If you’re old enough, you recall a time when the mark of a website’s success was the number of “hits” it received. Remember that phrase? If so, it’s probably in the context of hearing or seeing someone boast about how many thousands, tens of thousands, or millions of hits their website got.
It was meaningless, of course, indicating essentially nothing about how many actual human visitors there’d been, and even less about what they did while they were there. Users remained largely unknown and unknowable, unless they ordered something or signed up for a newsletter.
The pendulum has a way of swinging, of course. Data privacy is a significant issue today, in part, because the tools available to monitor, track, and learn about users have become exponentially more powerful, providing vast opportunities for abuse. Major enterprises, marketers and agencies have become experts at harnessing these tools to get pinpoint-precise customer information. Meanwhile, smaller companies struggle to even find the playing field, let alone understand the rules.
Online marketing success increasingly depends on clearly understanding analytics and the tools used to obtain them. Apart from gathering baseline data provided by tools like Google Analytics, few companies have the time or resources to pursue serious analytic research in-house. This is especially true considering the new, sophisticated tools available that go far further in providing detailed insight into customer behavior and site usage data.
Today’s customers are a lot more sophisticated, and they demand a lot more from the online sites and services they visit. With expectations high, it’s important to make the visitor experience to a company’s web and social presences streamlined, easy, and enjoyable. Analytics tools take a lot of the guesswork out of this process. When you’re able to not only see raw visitor and page view numbers, but also get insight into what portions of sites or pages are “stickiest,” which are viewed the longest, which most often lead to a visitor taking an action (such as clicking a link, sharing, or making a purchase), you can better understand the customer – and better give them what they’re looking for.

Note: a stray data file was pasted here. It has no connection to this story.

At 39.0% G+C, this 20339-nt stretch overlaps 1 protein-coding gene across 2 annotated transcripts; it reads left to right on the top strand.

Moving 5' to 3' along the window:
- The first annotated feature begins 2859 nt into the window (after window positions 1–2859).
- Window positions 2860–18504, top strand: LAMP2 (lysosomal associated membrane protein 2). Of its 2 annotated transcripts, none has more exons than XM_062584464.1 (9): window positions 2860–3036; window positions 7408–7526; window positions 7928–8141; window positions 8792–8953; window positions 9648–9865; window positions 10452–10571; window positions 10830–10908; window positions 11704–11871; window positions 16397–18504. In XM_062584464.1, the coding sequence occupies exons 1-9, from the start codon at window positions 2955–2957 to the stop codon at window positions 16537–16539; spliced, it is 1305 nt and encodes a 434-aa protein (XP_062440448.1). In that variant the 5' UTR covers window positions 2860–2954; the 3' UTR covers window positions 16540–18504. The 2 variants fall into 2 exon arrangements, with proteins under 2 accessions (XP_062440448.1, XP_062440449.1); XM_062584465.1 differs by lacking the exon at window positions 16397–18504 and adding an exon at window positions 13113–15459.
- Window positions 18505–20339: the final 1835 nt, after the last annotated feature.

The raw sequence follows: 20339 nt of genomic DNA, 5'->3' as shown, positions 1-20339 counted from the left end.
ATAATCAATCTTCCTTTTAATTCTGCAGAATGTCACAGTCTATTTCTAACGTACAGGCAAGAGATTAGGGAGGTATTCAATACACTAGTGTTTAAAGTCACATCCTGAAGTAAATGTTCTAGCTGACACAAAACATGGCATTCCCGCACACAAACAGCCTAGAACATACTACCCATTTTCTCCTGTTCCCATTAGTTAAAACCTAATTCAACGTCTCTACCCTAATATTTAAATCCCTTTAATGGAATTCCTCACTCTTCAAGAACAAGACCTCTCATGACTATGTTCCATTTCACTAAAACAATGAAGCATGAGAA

At PGN we believe that some of the most important work we do happens after we’ve set up a site or a social media presence. That’s the work we do in figuring out what works best (so we can replicate it), what doesn’t perform as well (so we can eliminate it), and what can be tweaked and modified to deliver improved performance over time.
To achieve this, we employ a wide range of specialized analytics tools. Sure, we start with Google Analytics – it’s free, it’s good, and it provides valuable data – but we also use a range of specialized tools that let us dig deeper into site performance and user behaviors, giving us the knowledge we need to continually improve our services. At the same time, we can provide our clients with actionable information about what is working best for them, and what’s likely to work even better tomorrow.
The old-school sites of the ‘90s were basically pretty pictures; the early social media outlets of the 2000s were popularity contests. Today’s sites and social presences are best seen as sophisticated services that exist to deliver value and high-quality experiences to visitors, giving them the information and entertainment they’re after.
PGN is committed to using every useful tool available in order to deliver exactly that. We can only expect that visitor expectations and customer sophistication will continue to rise in the years to come. Any smart online marketing company will invest the time, energy, and capital needed to stay on top of how site and social usage changes, how users change, and what’s needed to keep them active and engaged. At PGN, we think that’s the best way to make sure that we deliver results, and help drive our clients’ businesses forward.